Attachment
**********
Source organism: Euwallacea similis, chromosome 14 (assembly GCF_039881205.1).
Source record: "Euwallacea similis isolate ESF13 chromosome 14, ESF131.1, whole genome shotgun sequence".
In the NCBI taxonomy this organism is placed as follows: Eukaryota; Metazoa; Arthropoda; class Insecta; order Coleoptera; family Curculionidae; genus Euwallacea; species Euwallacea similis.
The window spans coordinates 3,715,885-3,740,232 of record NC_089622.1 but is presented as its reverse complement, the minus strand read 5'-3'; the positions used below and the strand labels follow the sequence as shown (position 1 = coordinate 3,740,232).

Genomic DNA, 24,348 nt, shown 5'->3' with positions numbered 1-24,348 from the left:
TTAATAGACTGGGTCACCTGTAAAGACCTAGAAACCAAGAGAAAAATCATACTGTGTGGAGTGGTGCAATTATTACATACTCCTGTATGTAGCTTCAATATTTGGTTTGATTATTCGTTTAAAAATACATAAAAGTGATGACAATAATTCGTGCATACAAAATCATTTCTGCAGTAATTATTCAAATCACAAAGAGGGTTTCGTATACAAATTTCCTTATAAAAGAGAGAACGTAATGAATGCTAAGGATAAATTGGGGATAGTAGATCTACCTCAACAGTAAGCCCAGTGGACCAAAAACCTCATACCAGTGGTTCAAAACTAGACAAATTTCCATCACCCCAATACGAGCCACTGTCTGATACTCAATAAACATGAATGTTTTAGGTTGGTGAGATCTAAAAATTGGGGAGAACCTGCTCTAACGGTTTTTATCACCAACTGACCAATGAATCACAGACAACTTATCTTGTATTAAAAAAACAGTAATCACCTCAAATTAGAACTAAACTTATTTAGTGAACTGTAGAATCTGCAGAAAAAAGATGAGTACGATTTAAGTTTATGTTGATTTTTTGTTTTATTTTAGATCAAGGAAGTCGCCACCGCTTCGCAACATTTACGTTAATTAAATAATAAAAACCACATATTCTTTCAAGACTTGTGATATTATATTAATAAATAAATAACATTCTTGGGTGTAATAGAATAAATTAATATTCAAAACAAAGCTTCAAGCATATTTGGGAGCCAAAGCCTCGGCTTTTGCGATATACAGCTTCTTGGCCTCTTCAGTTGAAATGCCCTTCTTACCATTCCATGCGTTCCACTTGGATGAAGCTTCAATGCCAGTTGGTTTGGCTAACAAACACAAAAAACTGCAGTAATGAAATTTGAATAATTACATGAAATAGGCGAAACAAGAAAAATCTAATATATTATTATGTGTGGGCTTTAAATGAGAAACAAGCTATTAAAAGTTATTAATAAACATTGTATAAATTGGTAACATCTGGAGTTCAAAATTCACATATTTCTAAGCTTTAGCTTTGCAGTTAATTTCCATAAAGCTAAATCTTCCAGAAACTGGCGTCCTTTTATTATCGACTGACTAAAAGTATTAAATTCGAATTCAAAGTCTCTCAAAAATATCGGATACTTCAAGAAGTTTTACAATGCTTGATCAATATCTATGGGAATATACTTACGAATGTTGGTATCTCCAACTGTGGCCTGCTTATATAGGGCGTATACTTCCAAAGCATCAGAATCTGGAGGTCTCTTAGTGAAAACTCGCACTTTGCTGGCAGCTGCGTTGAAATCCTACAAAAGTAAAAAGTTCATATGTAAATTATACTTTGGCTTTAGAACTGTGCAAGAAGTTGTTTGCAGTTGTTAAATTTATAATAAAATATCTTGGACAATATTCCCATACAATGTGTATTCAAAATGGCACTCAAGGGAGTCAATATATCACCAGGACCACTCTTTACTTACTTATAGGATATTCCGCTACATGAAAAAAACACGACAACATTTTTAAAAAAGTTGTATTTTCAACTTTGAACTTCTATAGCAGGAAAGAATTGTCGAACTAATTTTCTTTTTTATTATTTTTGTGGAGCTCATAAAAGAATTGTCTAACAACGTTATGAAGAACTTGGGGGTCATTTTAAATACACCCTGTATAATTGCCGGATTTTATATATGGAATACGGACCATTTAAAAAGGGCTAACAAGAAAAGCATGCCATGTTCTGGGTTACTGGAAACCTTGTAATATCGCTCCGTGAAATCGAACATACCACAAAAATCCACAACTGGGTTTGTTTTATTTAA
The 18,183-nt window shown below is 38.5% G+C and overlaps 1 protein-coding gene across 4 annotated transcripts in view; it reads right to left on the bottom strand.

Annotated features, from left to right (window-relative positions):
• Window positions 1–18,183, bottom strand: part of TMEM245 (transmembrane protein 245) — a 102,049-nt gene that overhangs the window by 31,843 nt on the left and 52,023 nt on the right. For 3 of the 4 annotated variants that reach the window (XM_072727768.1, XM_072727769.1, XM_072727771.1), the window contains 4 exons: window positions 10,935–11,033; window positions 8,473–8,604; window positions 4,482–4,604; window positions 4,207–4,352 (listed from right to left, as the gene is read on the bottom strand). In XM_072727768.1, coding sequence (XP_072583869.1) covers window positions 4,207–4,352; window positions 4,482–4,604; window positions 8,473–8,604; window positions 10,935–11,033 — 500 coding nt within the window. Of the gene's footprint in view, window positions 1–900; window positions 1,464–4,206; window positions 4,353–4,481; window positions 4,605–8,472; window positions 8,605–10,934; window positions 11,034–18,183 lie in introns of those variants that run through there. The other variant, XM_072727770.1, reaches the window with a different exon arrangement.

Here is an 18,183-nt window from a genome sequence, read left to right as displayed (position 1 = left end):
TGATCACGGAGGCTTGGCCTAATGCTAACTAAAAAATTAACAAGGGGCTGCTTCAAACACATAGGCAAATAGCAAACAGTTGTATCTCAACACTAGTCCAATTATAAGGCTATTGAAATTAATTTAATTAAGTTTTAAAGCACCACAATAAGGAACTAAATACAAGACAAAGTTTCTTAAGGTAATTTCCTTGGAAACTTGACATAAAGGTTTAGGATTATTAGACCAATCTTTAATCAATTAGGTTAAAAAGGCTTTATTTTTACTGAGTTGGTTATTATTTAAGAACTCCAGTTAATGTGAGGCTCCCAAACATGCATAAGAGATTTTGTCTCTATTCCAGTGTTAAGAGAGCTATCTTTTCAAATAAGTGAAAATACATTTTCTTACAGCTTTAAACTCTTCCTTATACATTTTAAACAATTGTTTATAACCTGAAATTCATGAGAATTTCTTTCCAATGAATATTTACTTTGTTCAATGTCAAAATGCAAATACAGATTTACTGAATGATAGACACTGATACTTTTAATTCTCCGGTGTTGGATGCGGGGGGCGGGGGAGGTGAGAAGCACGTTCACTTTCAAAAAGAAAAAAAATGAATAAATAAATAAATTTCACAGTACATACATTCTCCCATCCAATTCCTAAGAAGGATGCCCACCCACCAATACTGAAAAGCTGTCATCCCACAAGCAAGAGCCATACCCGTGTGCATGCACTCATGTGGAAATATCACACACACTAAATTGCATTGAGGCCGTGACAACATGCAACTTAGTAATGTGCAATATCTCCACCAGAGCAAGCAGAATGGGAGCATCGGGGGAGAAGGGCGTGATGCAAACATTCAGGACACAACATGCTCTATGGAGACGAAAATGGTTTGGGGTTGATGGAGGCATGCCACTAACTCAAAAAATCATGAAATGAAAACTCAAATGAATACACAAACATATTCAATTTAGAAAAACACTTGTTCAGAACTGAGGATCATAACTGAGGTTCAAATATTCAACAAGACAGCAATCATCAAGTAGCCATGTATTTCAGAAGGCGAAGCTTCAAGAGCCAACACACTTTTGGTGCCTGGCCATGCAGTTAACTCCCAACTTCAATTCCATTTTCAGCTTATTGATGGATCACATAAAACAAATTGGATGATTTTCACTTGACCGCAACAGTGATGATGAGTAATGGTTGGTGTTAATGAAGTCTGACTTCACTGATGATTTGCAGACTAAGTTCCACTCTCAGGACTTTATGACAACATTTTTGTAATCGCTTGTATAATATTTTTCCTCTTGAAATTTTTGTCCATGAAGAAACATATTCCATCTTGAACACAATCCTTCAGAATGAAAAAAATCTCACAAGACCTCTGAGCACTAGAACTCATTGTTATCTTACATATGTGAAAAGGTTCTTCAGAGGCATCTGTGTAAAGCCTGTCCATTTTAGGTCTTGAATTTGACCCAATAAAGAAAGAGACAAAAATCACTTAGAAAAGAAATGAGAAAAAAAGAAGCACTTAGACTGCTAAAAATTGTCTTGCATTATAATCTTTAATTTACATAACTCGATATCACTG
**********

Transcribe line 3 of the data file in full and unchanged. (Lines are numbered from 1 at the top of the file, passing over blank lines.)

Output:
In the NCBI taxonomy this organism is placed as follows: Eukaryota; Metazoa; Arthropoda; class Insecta; order Coleoptera; family Curculionidae; genus Euwallacea; species Euwallacea similis.